I have around 15 years working experience already so I'm not a workplace newbie, but I've never actually "prepared" for an interview or role-played answers or anything like that (I just turn up and talk!). I've had my share of success and failure with that 'technique' - as you can imagine - so I am working on proper interview technique in the hope of improving. I am also looking to move on to a more senior level role (in a different company) due to 2 reasons - I'm now "stagnating" here, and I'm not sure about the long term viability of the job (layoffs etc) due to signals I'm picking up.
I am curious about how to handle interview questions like: (I made these up based on examples on websites so there may be a better way that a real interviewer would word them...)
- "Can you describe a situation where you had to deal with a difficult person in another team?"
- "Deliverable X has to go to the customer tomorrow, but it will still take 3 days based on your estimates -- what do you do?"
- "What's a time you exhibited leadership?"
My problem is that out of those 15 years experience, my most recent (and largest amount of time / most senior / most relevant - edited to add: 8 years here) workplace is sort of "extreme" in that I can think of examples of those situations/scenarios but have been 'conditioned' into responses that I don't think are typical or are what interviewers are looking for.
In the 1st question (difficult people in other teams) we have a very "conflict averse" culture on the whole (which isn't the way I am naturally) and any 'difficult behaviour' with people in other teams is handled - if you can call it that - by passive aggressive behaviour and/or escalating it to their manager... Due to this I've mostly been on the "receiving" end (manager speaking to me because of my perceived being difficult towards others) rather than handling it. I am quite comfortable with conflict myself and don't really see "difficult people" other than I have to figure out this person's motivations and then make it work for them as well as for me. Maybe I'm lucky but I don't have too many "difficulties" with people as a result!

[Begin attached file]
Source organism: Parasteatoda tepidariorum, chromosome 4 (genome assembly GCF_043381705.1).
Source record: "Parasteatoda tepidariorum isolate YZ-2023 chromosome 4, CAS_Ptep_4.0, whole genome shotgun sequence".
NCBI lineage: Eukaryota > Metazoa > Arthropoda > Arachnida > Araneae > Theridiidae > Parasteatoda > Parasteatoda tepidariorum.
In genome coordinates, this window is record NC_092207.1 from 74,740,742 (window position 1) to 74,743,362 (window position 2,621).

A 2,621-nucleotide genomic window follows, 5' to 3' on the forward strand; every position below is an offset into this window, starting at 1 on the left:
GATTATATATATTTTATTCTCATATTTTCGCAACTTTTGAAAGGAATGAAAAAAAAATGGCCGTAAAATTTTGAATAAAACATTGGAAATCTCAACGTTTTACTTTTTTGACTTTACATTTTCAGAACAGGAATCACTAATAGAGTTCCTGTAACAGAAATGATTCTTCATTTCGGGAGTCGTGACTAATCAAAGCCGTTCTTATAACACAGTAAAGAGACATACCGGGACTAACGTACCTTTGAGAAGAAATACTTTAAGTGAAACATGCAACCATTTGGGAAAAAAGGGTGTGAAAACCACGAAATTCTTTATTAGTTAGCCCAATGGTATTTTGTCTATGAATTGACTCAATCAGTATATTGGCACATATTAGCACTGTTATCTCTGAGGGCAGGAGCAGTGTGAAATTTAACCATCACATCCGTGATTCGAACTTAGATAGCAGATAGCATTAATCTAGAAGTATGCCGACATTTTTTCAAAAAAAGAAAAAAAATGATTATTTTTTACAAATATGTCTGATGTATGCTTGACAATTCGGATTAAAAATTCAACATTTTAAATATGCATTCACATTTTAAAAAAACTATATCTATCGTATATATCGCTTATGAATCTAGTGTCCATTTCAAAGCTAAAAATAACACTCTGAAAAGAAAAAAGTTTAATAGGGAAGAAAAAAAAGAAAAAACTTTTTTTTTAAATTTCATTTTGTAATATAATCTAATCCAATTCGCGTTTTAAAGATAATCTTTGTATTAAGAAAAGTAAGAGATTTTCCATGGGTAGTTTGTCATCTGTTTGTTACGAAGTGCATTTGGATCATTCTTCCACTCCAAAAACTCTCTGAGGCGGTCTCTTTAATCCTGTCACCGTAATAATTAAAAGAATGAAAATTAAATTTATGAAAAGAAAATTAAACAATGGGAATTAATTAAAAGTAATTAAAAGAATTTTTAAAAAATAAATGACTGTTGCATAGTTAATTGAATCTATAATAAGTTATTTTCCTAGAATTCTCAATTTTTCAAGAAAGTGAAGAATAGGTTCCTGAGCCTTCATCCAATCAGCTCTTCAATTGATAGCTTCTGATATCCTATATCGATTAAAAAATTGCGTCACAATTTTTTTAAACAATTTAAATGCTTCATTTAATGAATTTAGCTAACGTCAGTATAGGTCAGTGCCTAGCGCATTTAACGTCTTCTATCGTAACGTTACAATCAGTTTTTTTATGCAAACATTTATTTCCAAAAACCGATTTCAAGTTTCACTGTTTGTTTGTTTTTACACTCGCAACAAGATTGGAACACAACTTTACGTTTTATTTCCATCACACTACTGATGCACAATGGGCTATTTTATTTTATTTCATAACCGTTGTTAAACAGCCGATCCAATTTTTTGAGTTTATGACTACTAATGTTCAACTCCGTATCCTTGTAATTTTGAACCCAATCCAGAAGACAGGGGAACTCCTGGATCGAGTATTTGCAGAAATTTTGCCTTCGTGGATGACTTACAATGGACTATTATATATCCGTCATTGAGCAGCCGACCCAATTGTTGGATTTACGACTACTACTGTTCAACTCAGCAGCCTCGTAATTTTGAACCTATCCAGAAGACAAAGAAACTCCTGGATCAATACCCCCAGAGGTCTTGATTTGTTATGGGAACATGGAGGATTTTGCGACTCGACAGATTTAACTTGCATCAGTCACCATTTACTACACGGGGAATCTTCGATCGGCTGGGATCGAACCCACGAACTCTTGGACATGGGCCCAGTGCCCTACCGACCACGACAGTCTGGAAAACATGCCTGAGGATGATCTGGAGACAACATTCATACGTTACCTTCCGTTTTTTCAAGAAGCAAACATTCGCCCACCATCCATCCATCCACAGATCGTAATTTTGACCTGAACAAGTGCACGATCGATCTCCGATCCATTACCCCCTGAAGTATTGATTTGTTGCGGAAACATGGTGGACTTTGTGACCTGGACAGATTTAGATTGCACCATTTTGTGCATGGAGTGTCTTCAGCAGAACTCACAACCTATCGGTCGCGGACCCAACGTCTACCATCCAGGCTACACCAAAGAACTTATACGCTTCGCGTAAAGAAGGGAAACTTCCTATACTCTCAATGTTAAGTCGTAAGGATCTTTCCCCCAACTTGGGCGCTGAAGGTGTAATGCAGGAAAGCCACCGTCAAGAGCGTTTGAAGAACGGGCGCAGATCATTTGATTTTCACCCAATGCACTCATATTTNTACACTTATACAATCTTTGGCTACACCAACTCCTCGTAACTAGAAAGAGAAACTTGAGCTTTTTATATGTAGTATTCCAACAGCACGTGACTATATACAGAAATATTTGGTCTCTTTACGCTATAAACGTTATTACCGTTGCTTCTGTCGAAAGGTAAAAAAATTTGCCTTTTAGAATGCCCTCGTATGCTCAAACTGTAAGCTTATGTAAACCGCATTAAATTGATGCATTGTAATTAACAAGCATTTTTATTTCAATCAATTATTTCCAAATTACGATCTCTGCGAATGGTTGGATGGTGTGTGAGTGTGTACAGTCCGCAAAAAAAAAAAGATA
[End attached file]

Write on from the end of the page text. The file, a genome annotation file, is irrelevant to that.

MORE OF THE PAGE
With the 2nd question about the customer wanting Deliverable X tomorrow but it will take 3 days -- the response in my workplace is to somehow find a way to make it work, even if that takes an all-nighter or two, you have to call in favours "off the record" from people in other teams, cut corners in an undetectable way (that still produces the results). I know that isn't the "right" answer to that interview question and was struggling to think what was the right answer! I asked a friend (not at this company) who said a normal response would be more like -- "figure out what we can complete by tomorrow and if we can agree with the client/product owner/sales person to deliver that "minimum" product, explain what the problem is and commit to follow up later with the "full" product in 3 days time."
Thinking about "exhibiting leadership" I have a limited amount of that in my normal role, but was faced with a situation last year where due to a combination of circumstances my manager, and her manager (so the 2 levels of management above me) were unexpectedly out of the workplace for a sustained period and I had to pick up a lot of responsibilities that weren't really my place. I didn't have anyone to ask (I was the 'senior' in the team but not their manager) and had to make it up as I went along. I didn't have a 'strategy' or anything like that, I was really just surviving day to day.
'Difficult/demanding customers' - my experiences with customers mostly seem mundane compared to the time I was 16 and the shop I worked in at the time was "held up" by an armed robber and I had to defuse that situation myself! I don't think an interviewer wants to hear about that though.
Question: How should I respond to interview questions similar to the above, when I don't have 'sane' recent experiences to draw on? I have come across the situations, but my examples relate to more extreme experiences.
I also want to get across that I'm more than capable of dealing with (what I perceive as) "mundane" situations compared to experiences I have already.
NB: I looked at this question ('Spinning' a dysfunctional workplace) from the suggested duplicates but I don't think it's a duplicate because I'm asking how to come up with sensible answers to questions like "dealing with difficult people", rather than presenting the "dysfunctional" experiences in a positive light.
Added a country tag but I don't think this is country specific.